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Brassica oleracea 'White Peacock' White Peacock Flowering Kale1

Edward F. Gilman 2


The 'White Peacock' ornamental cabbage has an open head with finely-divided foliage (Fig. 1). It does not make the tight head common on cabbages sold in the grocery store (Capitata group). Leaves on ornamental cabbage are edible but more showy than the Capitata group, and they are displayed in loose, showy rosettes. Fringed leaves are bluish-green with prominent, white veins.

Figure 1. 'White Peacock' flowering kale.
Figure 1.  'White Peacock' flowering kale.

General Information

Scientific name: Brassica oleracea 'White Peacock'
Pronunciation: BRASS-ick-uh awl-lur-RAY-see
Common name(s): 'White Peacock' flowering kale
Family: Cruciferae
Plant type: annual; biennial
USDA hardiness zones: all zones (Fig. 2)
Planting month for zone 7: Feb; Mar
Planting month for zone 8: Nov; Dec
Planting month for zone 9: Dec; Jan; Feb
Planting month for zone 10 and 11: Dec; Jan; Feb
Origin: not native to North America
Uses: edging; attracts butterflies
Availability: generally available in many areas within its hardiness range
Figure 2. Shaded area represents potential planting range.
Figure 2.  Shaded area represents potential planting range.


Height: .5 to 1 feet
Spread: 1 to 1.5 feet
Plant habit: round
Plant density: dense
Growth rate: slow
Texture: fine


Leaf arrangement: spiral
Leaf type: simple
Leaf margin: parted
Leaf shape: orbiculate
Leaf venation: pinnate
Leaf type and persistence: not applicable
Leaf blade length: 8 to 12 inches
Leaf color: green; purple or red; variegated
Fall color: not applicable
Fall characteristic: not applicable


Flower color: yellow
Flower characteristic: showy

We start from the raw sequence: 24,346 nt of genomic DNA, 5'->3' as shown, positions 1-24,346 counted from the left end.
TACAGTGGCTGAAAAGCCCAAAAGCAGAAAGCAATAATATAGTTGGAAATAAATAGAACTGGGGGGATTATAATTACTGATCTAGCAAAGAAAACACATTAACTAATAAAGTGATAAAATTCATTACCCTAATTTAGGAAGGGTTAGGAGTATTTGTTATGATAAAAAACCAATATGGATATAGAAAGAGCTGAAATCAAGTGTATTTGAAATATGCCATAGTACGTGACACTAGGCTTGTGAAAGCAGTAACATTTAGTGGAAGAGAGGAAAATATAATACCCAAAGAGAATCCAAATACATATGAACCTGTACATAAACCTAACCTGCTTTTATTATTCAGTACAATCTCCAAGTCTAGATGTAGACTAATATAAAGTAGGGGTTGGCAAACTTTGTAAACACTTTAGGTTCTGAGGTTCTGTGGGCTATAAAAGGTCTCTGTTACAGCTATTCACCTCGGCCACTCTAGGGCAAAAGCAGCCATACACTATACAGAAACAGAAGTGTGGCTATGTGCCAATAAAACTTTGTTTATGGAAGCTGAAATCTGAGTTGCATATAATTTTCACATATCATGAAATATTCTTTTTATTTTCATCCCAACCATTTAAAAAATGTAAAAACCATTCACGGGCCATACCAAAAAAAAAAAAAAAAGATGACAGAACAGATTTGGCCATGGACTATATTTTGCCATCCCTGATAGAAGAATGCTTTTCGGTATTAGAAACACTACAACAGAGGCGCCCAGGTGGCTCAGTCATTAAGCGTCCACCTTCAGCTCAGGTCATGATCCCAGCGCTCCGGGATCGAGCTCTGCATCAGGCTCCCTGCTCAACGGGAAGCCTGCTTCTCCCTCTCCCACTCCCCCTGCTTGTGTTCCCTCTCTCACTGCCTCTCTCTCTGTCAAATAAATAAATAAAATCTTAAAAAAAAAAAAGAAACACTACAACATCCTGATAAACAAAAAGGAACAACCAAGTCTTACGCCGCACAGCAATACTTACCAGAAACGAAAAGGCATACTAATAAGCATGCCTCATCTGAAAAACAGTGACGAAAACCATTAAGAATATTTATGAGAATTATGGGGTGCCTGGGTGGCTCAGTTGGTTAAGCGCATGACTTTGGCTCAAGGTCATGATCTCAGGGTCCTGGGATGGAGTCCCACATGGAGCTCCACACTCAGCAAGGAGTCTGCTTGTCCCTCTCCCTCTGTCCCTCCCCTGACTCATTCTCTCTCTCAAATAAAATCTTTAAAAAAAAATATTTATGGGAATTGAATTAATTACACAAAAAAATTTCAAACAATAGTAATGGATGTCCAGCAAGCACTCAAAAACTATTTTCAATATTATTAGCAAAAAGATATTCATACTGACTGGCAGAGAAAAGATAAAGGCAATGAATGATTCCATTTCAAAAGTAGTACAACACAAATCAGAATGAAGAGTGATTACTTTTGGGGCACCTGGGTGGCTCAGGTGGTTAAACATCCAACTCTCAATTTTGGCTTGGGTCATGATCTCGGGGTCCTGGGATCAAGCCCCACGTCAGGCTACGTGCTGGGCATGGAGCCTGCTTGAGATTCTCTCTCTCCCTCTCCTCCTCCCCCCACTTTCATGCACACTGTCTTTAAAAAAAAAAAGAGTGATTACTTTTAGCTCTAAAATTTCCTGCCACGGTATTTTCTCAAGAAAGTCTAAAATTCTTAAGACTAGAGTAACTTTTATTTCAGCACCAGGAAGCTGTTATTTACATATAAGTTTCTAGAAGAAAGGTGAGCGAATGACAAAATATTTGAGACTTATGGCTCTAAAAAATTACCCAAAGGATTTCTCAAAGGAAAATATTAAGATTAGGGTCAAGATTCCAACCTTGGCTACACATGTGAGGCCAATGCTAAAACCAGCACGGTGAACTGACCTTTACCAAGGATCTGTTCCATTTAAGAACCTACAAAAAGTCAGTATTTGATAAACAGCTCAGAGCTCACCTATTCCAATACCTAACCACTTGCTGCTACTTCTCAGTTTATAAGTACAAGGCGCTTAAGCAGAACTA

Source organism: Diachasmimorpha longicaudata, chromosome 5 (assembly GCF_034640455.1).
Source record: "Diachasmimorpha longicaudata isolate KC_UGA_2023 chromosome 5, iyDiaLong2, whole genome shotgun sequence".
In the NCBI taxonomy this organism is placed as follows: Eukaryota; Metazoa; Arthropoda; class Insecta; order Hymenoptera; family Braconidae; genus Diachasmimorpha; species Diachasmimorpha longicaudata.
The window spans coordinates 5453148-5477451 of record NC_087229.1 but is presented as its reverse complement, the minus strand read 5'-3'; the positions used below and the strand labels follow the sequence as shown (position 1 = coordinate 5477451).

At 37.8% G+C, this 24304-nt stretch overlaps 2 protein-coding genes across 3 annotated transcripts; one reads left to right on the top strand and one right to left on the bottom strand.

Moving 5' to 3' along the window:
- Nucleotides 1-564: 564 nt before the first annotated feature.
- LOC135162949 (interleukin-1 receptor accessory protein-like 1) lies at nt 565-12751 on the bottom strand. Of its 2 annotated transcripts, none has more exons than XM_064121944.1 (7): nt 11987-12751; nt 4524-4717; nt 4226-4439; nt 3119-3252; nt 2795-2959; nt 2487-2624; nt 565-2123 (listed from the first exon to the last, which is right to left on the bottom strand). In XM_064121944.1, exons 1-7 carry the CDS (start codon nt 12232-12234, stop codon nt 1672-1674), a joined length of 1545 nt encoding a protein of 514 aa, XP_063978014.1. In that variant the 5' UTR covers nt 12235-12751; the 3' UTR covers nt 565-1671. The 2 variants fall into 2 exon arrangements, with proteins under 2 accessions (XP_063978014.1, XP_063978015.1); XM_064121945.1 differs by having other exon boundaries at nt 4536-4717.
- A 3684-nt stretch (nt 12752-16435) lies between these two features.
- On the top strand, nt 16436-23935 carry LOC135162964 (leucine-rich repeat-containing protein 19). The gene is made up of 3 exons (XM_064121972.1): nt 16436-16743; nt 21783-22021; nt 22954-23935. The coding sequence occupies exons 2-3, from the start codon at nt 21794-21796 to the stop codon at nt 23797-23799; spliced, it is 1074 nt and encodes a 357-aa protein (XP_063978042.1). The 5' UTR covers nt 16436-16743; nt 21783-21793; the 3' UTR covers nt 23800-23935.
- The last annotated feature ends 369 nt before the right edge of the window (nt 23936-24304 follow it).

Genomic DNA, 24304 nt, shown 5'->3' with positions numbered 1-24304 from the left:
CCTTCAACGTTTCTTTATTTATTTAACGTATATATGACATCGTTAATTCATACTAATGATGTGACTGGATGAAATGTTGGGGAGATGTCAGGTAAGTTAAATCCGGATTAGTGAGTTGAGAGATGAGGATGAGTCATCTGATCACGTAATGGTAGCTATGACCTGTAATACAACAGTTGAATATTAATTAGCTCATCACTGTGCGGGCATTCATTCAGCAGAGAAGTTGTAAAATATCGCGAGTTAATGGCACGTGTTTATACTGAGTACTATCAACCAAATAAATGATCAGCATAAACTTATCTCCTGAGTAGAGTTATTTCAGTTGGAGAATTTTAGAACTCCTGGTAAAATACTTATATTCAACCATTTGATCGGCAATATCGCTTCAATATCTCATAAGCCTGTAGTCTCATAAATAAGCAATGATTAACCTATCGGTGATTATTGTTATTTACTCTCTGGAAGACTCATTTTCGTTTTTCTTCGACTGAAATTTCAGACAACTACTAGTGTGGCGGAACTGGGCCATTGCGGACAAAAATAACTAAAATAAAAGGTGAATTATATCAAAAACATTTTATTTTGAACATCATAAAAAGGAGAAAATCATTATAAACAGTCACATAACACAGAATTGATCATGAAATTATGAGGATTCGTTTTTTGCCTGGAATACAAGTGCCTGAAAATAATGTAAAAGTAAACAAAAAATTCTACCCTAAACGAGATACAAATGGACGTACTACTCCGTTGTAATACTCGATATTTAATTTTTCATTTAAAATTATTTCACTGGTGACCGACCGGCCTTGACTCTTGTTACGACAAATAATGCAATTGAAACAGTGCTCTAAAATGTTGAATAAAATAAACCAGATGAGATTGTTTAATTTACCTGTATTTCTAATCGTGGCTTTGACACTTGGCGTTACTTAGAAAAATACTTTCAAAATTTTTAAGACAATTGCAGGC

Fruit shape: unknown
Fruit length: unknown
Fruit cover: unknown
Fruit color: unknown
Fruit characteristic: inconspicuous and not showy

Trunk and Branches

Trunk/bark/branches: usually with one stem/trunk
Current year stem/twig color: not applicable
Current year stem/twig thickness: not applicable


Light requirement: plant grows in full sun
Soil tolerances: acidic; slightly alkaline; sand; loam
Drought tolerance: moderate
Soil salt tolerances: unknown
Plant spacing: 12 to 18 inches


Roots: not applicable
Winter interest: plant has winter interest due to unusual form, nice persistent fruits, showy winter trunk, or winter flowers
Outstanding plant: plant has outstanding ornamental features and could be planted more
Invasive potential: not known to be invasive
Pest resistance: long-term health usually not affected by pests

Use and Management

Cabbage can be used reliably as a bedding plant in the fall and spring throughout the deep south. Some die back may occur in the coolest regions of the south and into north Florida in a very cold winter. It can be used throughout the winter in central and south Florida. When flowers begin to appear, it is time to remove the plants and replant with a more heat tolerant bedding plant. Propagation is by seed.

Pests and Diseases

Caterpillars can eat holes in the leaves. Although this does not kill the plant, it makes them unattractive.


1. This document is FPS72, one of a series of the Environmental Horticulture Department, UF/IFAS Extension. Original publication date October 1999. Reviewed February 2014. Visit the EDIS website at
2. Edward F. Gilman, professor, Environmental Horticulture Department, UF/IFAS Extension, Gainesville, FL 32611.

Publication #FPS72

Date: 5/5/2015

      Organism ID


      • Gail Hansen de Chapman